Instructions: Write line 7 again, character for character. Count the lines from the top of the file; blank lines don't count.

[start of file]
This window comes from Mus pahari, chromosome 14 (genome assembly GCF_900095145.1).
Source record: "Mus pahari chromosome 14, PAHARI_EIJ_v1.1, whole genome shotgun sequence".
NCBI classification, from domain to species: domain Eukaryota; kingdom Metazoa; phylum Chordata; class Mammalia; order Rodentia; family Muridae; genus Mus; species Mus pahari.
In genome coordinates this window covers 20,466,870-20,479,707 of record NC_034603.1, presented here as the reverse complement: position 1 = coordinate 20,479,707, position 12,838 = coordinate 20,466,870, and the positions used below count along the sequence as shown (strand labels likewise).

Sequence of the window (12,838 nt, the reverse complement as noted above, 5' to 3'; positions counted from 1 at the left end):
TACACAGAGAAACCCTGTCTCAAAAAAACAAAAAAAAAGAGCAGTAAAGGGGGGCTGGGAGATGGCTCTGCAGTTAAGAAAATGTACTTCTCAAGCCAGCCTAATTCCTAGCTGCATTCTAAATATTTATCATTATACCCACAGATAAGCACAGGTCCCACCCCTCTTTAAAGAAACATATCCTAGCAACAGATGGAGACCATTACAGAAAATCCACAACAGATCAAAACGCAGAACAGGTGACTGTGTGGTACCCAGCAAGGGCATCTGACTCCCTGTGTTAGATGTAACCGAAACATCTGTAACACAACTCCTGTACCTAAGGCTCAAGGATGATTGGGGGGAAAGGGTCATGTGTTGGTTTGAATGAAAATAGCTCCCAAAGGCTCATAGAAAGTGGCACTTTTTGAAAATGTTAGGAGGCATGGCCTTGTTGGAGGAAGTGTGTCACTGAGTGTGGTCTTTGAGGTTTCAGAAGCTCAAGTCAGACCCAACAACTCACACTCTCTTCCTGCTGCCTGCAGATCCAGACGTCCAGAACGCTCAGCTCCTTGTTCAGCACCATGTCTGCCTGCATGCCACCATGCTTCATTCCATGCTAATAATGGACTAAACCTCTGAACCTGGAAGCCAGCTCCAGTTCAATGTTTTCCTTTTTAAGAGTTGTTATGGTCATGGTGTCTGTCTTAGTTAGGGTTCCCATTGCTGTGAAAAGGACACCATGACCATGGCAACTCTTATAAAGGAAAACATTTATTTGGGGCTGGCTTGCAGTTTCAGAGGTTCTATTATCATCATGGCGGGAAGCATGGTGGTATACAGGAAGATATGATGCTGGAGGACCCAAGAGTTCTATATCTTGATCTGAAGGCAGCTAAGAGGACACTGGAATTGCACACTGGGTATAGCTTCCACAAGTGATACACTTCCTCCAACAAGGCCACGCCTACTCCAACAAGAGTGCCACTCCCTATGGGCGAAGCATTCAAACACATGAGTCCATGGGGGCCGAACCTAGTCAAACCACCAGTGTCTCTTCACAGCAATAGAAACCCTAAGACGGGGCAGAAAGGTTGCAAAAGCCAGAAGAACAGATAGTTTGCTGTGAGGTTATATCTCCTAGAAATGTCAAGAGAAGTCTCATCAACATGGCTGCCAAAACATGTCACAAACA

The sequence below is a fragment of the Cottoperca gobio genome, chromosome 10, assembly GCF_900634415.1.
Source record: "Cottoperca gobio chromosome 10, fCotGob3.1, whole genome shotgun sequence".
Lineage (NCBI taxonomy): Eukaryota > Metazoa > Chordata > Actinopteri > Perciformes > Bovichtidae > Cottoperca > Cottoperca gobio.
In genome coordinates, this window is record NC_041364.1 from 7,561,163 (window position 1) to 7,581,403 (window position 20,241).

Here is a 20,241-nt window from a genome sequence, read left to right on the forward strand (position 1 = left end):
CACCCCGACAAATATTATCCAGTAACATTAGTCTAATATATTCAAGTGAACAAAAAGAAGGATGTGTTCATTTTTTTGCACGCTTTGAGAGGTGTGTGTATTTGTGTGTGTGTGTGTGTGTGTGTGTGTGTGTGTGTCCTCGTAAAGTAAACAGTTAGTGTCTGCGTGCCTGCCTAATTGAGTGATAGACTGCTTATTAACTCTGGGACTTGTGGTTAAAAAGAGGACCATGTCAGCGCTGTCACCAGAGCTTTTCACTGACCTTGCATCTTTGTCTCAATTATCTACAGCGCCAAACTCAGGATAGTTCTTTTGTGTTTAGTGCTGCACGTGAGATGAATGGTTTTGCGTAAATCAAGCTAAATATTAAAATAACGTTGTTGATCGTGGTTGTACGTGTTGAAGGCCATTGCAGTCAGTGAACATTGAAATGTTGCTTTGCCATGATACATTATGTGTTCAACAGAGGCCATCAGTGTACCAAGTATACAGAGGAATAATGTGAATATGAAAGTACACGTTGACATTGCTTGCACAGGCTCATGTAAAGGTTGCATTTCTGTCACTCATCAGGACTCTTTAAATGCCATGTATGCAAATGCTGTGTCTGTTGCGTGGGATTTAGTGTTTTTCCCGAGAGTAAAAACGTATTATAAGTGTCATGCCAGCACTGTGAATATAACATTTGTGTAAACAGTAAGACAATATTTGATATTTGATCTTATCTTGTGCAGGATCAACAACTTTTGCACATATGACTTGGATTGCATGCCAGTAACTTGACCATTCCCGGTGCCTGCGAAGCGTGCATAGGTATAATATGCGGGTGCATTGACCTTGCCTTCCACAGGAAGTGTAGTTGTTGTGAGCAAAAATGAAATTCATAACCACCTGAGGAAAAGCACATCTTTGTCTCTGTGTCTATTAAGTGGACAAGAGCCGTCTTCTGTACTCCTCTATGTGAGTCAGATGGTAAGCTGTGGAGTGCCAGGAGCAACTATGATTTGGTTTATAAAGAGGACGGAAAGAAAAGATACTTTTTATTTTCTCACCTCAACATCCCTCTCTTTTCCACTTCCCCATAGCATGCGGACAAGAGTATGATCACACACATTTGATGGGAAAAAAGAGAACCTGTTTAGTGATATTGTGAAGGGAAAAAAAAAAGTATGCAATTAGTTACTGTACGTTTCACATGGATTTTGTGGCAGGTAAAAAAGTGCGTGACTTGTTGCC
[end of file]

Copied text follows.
The sequence below is a fragment of the Cottoperca gobio genome, chromosome 10, assembly GCF_900634415.1.